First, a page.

It’s time once again to catch them all. Pokémon Scarlet and Violet are the newest entries in Game Freak’s evergreen franchise. Prior to release this game looked like it was going to take everything great about Sword and Shield and improve on it. As a longtime Pokémon fan myself, I booted up the game with a fair amount of skepticism knowing Nintendo’s penchant for innovating away from accessibility. However, I’m happy to report that for most gamers, both Pokémon Scarlet and Violet will be fully accessible regardless of disability. The sad thing is, I’m not able to say this as emphatically as I have for previous generations due to a reality that is foreign to Pokémon. Bugs. Not the Pokémon type, but glitches that turn this game into an unenjoyable slog.
For players with visual disabilities, from what I can tell, the ninth generation of Pokémon is reasonably accessible for most people. The truth is the game uses Nintendo’s patented art style that is supposed to make Pokémon in the overworld and other trainers easy to see. Here is where we see the first area where glitches might impact this game’s accessibility.
The graphics in the Paldea region aren’t just glitchy, they are downright broken, resulting in multiple instances where I ran into a battle that I wasn’t prepared for because I didn’t see the Pokémon that was literally right in front of me until after the battle engaged and the model finally materialized on my screen. Note: this is a completely separate issue from one that has cropped up in a lot of more recent Pokémon titles, where some of the modeled Pokémon are smaller and just generally harder to see, which can make it more difficult to track down specific Pokémon. For me, both of these are annoying, but I’m not sure if either of them qualifies as a barrier, especially given the extremely forgiving nature of the game, and the fact that there is no real harm in losing the occasional battle.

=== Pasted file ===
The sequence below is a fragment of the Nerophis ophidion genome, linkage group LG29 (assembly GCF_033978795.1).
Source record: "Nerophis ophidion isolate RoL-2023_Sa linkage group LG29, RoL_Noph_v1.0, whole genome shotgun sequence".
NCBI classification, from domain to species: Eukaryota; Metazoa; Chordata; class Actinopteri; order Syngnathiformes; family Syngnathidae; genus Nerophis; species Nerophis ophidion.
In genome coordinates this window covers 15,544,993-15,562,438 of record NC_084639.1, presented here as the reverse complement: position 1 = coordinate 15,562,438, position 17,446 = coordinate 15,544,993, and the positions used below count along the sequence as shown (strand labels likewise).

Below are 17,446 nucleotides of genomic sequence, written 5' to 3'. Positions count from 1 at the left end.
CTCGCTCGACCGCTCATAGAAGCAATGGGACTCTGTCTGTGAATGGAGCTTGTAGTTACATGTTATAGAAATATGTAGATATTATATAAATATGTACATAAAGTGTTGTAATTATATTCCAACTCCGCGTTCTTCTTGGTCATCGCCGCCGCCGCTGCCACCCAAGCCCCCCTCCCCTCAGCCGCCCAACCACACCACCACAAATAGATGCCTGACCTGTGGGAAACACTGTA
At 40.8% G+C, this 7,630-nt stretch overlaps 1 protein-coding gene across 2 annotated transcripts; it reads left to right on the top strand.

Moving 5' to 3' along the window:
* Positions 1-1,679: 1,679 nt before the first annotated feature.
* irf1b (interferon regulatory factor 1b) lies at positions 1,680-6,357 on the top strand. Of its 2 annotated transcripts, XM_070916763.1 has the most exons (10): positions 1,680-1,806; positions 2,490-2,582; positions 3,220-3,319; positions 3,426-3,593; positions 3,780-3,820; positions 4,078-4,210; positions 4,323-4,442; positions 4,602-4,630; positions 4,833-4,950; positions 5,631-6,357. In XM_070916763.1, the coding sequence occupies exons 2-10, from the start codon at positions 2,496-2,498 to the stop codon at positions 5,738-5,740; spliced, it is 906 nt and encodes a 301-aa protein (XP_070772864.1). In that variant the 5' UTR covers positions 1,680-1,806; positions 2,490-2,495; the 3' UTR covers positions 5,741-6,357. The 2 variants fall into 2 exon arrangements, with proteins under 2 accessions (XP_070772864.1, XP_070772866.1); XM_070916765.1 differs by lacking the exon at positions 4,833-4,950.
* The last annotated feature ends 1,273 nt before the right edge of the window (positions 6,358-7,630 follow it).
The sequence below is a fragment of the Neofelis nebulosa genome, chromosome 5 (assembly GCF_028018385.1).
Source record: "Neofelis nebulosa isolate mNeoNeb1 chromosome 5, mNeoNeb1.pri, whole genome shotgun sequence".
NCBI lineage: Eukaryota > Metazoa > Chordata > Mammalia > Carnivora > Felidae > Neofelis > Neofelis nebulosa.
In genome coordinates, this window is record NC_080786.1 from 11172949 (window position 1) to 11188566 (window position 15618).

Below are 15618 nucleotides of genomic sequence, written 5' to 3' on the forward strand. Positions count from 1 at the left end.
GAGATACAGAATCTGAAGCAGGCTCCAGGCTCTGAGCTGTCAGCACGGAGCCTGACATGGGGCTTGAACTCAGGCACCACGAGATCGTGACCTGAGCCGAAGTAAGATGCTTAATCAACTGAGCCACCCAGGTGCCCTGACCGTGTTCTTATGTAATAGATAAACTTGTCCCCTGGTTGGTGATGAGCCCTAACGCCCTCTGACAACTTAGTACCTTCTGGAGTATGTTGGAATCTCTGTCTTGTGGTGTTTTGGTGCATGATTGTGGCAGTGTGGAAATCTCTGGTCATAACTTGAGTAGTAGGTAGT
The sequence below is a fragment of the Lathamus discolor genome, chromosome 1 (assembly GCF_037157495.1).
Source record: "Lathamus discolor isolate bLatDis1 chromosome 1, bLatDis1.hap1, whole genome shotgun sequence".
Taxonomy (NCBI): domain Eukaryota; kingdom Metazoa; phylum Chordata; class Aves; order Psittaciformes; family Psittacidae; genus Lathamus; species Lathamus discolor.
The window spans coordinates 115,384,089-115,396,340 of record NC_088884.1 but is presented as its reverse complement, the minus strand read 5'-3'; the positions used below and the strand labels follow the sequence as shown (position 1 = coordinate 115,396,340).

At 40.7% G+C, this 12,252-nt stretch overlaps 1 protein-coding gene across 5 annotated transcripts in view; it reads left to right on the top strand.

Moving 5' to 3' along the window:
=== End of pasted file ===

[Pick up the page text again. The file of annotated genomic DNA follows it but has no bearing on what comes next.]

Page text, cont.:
Other than that, however, this iteration of Pokémon is just as visually accessible as any of its other 3D predecessors, with one notable exception: the subtitles during cinematics seem to have taken a massive step backwards when compared to Pokémon Arceus. Gone is the standardized method for presenting in-game dialogue. Much of the game’s dialogue is still presented using the classic Pokémon text boxes, but in some of the game’s cinematics, these boxes are strangely absent leading to floating white text on busy backgrounds, which can make the story harder to follow for players with visual disabilities, especially in lighter environments.
Deaf/Hard of Hearing Accessibility
For players that are deaf and hard of hearing, the situation is very similar. Again, in my many hours of playing the game, I did not notice any vital sound cues. In fact, in the past Pokémon has been one of the few games I’ve been comfortable playing on mute while I listen to an audiobook or other media and the same seems true here. Although for reasons that I’m about to go into, I can’t emphatically say that there are no audio barriers in Scarlet or Violet.
Fine Motor Accessibility
Recently, reviewing Pokémon games for fine-motor accessibility has gotten more and more difficult. This is because mainly, when Nintendo adds new modes of play to the Pokémon franchise, they’re usually adding less accessible mini-games to a historically accessible franchise. This is certainly the case for Scarlet and Violet. The mini-game required to clear out the Team Star bases is timed and requires repeatedly mashing the R button. You have to aim your Pokémon and release them into the overworld for them to beat up wild Pokémon inside each Star Base. Once you’ve defeated 30 in the span of 10 minutes, it triggers the final traditional battle with the boss of each base. Although I can see this mini-game being a barrier for some players, in my experience, the aiming and the timeline were generous enough to make this activity only an inconvenience, not actually a hindrance to my gameplay.
The bottom line is, the bugs in Pokémon Violet ruined the experience for me long before any real barriers could. It’s true that the game doesn’t feature any dedicated accessibility settings, but Pokémon games have not needed them. In fact, this franchise is my go-to recommendation for disabled individuals getting into gaming. The broken nature of the game slows down gameplay making the experience much more fatiguing, which means that for the time being, I’m stuck recommending Sword and Shield.
Whether it’s being ambushed by Pokémon that haven’t popped in yet or the general chuggy nature of traveling through the wide-open spaces of the Paldean region, everything was slowed down and so much more taxing. So yes, Pokémon Scarlet and Violet on their face look like very accessible games and if Game Freak is able to address the bugs, they may even be good games.